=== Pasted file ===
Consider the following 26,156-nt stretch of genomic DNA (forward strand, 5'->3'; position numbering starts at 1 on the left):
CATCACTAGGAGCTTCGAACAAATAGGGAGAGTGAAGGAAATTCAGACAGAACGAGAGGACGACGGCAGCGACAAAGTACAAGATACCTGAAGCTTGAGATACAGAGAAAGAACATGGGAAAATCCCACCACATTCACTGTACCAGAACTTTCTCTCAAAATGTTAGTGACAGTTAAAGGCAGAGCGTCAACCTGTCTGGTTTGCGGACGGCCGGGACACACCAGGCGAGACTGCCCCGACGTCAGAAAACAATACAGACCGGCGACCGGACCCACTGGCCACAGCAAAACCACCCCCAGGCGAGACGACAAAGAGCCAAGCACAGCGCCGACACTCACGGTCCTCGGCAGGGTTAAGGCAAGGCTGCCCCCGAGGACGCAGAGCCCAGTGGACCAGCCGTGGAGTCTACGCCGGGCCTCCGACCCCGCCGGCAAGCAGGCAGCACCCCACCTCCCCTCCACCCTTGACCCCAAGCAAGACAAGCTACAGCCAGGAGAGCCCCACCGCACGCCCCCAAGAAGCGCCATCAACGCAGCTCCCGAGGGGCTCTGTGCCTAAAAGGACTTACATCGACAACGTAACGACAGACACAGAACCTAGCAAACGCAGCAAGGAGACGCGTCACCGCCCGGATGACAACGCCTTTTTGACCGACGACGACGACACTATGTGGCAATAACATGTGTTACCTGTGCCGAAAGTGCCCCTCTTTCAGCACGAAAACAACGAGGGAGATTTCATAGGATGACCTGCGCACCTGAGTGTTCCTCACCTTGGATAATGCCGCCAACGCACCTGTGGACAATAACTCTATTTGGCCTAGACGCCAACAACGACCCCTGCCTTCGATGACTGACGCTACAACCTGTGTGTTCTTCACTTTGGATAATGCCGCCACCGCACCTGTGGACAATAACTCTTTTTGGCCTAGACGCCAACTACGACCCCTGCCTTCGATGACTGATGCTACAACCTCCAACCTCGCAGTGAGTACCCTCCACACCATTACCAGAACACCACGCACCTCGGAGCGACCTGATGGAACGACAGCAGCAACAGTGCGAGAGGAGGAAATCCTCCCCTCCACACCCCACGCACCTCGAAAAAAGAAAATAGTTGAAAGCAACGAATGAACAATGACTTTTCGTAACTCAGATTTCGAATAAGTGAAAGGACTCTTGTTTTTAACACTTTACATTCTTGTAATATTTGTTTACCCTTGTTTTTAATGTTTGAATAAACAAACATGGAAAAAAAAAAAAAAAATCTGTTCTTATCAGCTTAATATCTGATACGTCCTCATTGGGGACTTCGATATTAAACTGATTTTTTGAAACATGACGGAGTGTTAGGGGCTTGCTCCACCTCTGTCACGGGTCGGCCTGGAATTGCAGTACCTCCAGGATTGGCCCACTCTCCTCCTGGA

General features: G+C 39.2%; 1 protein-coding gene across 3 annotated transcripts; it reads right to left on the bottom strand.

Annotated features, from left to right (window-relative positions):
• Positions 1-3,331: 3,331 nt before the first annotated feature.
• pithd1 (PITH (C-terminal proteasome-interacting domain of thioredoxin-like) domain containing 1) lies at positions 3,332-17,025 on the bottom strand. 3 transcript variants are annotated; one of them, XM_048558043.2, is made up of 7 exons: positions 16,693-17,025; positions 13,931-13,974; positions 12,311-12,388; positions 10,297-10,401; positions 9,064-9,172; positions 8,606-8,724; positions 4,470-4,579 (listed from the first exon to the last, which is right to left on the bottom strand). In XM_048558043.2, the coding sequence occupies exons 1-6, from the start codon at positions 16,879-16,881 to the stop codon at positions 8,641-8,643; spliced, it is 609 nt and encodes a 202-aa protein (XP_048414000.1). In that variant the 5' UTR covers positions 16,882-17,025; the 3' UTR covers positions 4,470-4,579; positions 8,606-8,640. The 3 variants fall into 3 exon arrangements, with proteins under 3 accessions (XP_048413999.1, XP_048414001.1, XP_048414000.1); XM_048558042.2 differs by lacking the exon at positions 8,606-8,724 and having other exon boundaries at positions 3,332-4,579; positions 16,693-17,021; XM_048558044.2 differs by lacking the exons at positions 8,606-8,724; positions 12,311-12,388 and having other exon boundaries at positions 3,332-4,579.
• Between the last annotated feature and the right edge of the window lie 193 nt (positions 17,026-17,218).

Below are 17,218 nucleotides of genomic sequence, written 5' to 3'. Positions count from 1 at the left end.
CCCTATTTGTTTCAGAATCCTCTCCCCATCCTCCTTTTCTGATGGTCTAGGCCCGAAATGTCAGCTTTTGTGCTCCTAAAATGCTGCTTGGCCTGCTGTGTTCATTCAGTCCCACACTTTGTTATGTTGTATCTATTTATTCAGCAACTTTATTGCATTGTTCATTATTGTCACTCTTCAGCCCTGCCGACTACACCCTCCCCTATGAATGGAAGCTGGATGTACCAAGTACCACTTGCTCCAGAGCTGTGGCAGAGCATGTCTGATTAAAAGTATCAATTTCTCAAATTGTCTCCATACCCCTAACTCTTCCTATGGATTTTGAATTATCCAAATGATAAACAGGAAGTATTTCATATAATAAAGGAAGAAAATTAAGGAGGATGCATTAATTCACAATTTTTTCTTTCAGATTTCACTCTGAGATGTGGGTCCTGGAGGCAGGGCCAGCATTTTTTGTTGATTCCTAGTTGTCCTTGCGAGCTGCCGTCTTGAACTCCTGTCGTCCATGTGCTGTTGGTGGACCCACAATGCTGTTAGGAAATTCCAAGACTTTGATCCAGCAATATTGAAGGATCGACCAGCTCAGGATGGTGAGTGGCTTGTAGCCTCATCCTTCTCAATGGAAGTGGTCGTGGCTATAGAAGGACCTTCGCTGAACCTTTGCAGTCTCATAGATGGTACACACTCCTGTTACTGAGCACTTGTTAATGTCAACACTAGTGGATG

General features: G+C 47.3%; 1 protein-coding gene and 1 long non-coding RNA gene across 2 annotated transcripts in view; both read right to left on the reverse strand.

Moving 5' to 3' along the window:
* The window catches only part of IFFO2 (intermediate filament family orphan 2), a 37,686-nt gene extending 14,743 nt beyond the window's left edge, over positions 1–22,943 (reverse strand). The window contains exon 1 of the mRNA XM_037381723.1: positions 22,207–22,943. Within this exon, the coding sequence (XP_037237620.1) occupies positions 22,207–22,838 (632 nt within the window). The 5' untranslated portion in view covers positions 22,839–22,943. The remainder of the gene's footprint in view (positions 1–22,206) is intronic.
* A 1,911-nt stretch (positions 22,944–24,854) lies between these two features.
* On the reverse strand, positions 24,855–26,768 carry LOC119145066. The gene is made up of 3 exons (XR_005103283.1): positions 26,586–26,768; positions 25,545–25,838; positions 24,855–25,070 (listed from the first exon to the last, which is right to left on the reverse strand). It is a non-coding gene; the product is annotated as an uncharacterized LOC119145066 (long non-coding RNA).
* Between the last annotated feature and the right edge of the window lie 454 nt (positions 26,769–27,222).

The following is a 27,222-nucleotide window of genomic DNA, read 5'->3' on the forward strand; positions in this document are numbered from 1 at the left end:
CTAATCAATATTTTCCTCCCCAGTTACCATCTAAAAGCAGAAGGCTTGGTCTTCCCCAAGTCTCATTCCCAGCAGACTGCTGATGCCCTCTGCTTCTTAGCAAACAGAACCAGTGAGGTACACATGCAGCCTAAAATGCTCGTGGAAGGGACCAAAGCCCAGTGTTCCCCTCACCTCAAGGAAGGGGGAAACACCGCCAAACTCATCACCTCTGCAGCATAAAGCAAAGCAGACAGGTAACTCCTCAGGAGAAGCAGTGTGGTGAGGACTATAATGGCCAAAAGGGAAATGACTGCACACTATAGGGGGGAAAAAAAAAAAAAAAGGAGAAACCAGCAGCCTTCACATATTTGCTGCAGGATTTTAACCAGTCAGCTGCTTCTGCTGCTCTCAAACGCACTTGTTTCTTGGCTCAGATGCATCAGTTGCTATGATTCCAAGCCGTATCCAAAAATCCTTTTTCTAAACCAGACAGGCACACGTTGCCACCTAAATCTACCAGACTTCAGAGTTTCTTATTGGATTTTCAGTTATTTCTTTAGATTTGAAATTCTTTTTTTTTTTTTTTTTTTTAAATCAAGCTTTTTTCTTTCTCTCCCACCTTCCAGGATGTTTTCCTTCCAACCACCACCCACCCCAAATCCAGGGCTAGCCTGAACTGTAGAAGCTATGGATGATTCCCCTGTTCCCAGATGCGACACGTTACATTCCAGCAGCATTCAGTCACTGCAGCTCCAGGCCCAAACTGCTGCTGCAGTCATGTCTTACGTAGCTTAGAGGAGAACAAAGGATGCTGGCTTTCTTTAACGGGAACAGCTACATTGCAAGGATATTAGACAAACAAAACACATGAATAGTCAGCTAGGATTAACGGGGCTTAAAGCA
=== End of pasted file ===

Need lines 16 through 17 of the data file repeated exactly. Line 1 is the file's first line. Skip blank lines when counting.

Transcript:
The following is a 27,222-nucleotide window of genomic DNA, read 5'->3' on the forward strand; positions in this document are numbered from 1 at the left end:
CTAATCAATATTTTCCTCCCCAGTTACCATCTAAAAGCAGAAGGCTTGGTCTTCCCCAAGTCTCATTCCCAGCAGACTGCTGATGCCCTCTGCTTCTTAGCAAACAGAACCAGTGAGGTACACATGCAGCCTAAAATGCTCGTGGAAGGGACCAAAGCCCAGTGTTCCCCTCACCTCAAGGAAGGGGGAAACACCGCCAAACTCATCACCTCTGCAGCATAAAGCAAAGCAGACAGGTAACTCCTCAGGAGAAGCAGTGTGGTGAGGACTATAATGGCCAAAAGGGAAATGACTGCACACTATAGGGGGGAAAAAAAAAAAAAAAGGAGAAACCAGCAGCCTTCACATATTTGCTGCAGGATTTTAACCAGTCAGCTGCTTCTGCTGCTCTCAAACGCACTTGTTTCTTGGCTCAGATGCATCAGTTGCTATGATTCCAAGCCGTATCCAAAAATCCTTTTTCTAAACCAGACAGGCACACGTTGCCACCTAAATCTACCAGACTTCAGAGTTTCTTATTGGATTTTCAGTTATTTCTTTAGATTTGAAATTCTTTTTTTTTTTTTTTTTTTTAAATCAAGCTTTTTTCTTTCTCTCCCACCTTCCAGGATGTTTTCCTTCCAACCACCACCCACCCCAAATCCAGGGCTAGCCTGAACTGTAGAAGCTATGGATGATTCCCCTGTTCCCAGATGCGACACGTTACATTCCAGCAGCATTCAGTCACTGCAGCTCCAGGCCCAAACTGCTGCTGCAGTCATGTCTTACGTAGCTTAGAGGAGAACAAAGGATGCTGGCTTTCTTTAACGGGAACAGCTACATTGCAAGGATATTAGACAAACAAAACACATGAATAGTCAGCTAGGATTAACGGGGCTTAAAGCA